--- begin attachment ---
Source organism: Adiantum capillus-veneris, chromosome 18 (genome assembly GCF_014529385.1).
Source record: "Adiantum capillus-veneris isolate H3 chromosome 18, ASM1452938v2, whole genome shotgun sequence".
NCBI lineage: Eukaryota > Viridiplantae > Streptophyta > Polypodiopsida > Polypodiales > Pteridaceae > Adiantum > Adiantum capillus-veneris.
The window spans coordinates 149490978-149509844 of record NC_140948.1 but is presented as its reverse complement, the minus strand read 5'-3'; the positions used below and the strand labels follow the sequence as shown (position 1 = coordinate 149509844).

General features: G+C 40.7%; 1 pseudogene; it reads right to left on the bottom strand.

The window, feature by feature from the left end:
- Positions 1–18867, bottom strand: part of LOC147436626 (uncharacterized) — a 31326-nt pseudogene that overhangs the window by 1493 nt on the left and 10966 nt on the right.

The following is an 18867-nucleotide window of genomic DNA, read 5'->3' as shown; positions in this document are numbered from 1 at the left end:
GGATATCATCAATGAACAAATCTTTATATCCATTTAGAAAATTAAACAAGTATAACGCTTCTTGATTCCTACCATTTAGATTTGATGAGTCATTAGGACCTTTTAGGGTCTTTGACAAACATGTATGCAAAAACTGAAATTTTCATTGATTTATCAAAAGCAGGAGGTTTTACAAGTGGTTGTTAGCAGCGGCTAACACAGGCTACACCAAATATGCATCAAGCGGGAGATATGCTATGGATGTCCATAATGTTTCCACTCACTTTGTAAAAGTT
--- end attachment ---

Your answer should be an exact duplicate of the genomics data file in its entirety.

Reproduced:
Source organism: Adiantum capillus-veneris, chromosome 18 (genome assembly GCF_014529385.1).
Source record: "Adiantum capillus-veneris isolate H3 chromosome 18, ASM1452938v2, whole genome shotgun sequence".
NCBI lineage: Eukaryota > Viridiplantae > Streptophyta > Polypodiopsida > Polypodiales > Pteridaceae > Adiantum > Adiantum capillus-veneris.
The window spans coordinates 149490978-149509844 of record NC_140948.1 but is presented as its reverse complement, the minus strand read 5'-3'; the positions used below and the strand labels follow the sequence as shown (position 1 = coordinate 149509844).

General features: G+C 40.7%; 1 pseudogene; it reads right to left on the bottom strand.

The window, feature by feature from the left end:
- Positions 1–18867, bottom strand: part of LOC147436626 (uncharacterized) — a 31326-nt pseudogene that overhangs the window by 1493 nt on the left and 10966 nt on the right.

The following is an 18867-nucleotide window of genomic DNA, read 5'->3' as shown; positions in this document are numbered from 1 at the left end:
GGATATCATCAATGAACAAATCTTTATATCCATTTAGAAAATTAAACAAGTATAACGCTTCTTGATTCCTACCATTTAGATTTGATGAGTCATTAGGACCTTTTAGGGTCTTTGACAAACATGTATGCAAAAACTGAAATTTTCATTGATTTATCAAAAGCAGGAGGTTTTACAAGTGGTTGTTAGCAGCGGCTAACACAGGCTACACCAAATATGCATCAAGCGGGAGATATGCTATGGATGTCCATAATGTTTCCACTCACTTTGTAAAAGTT